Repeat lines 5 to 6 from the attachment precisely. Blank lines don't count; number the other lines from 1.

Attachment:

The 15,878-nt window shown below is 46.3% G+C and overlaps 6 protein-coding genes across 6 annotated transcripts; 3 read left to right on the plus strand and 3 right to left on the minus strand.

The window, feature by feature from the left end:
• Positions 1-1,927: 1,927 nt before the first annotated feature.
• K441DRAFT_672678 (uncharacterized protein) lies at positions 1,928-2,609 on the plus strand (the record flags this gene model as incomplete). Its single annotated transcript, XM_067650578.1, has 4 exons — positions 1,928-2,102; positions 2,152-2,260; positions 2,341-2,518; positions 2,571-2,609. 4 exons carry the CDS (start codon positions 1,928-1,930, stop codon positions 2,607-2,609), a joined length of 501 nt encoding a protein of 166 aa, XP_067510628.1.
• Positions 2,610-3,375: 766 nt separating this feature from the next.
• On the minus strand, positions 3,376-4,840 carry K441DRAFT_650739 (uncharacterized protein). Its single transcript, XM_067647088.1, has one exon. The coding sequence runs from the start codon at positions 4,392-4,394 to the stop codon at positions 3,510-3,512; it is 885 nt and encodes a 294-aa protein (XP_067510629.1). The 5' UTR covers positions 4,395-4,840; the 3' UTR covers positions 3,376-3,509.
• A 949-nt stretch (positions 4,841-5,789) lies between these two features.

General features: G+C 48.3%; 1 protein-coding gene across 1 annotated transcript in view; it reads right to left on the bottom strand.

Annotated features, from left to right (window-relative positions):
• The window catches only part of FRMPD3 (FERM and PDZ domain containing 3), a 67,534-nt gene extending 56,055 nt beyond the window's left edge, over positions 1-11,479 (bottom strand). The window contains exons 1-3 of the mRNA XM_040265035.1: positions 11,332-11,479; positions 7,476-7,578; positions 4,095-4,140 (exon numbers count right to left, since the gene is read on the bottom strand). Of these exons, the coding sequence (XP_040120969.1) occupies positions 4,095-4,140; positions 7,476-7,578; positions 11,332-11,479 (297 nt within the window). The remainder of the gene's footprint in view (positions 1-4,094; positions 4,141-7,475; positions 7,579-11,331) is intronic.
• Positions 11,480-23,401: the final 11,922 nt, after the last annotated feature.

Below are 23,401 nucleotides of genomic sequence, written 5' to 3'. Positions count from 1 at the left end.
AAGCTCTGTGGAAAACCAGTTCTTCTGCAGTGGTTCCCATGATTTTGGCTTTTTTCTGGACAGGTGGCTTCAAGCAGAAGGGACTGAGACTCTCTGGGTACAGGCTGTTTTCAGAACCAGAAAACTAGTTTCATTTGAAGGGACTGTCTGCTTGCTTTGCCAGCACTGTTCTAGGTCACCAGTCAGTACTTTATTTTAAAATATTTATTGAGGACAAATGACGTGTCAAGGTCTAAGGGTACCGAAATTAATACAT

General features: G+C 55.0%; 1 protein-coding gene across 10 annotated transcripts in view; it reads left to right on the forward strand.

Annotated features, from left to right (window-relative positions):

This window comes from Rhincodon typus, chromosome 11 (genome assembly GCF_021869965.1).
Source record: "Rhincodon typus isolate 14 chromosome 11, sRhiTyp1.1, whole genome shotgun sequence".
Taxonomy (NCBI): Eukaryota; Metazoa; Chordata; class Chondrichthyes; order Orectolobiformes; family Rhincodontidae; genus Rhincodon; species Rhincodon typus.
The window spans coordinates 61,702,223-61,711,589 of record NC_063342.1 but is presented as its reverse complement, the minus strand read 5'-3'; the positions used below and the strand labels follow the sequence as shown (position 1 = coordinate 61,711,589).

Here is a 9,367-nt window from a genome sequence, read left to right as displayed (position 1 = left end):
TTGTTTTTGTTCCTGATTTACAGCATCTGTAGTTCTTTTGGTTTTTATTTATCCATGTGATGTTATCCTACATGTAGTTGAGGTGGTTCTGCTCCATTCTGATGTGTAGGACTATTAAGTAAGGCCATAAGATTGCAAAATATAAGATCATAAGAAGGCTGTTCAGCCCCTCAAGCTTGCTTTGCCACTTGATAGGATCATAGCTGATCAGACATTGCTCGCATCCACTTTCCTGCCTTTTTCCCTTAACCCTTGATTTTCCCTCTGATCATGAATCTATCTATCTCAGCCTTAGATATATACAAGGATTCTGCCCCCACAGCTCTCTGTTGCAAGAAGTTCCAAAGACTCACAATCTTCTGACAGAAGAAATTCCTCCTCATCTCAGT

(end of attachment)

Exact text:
• Positions 2,610-3,375: 766 nt separating this feature from the next.
• On the minus strand, positions 3,376-4,840 carry K441DRAFT_650739 (uncharacterized protein). Its single transcript, XM_067647088.1, has one exon. The coding sequence runs from the start codon at positions 4,392-4,394 to the stop codon at positions 3,510-3,512; it is 885 nt and encodes a 294-aa protein (XP_067510629.1). The 5' UTR covers positions 4,395-4,840; the 3' UTR covers positions 3,376-3,509.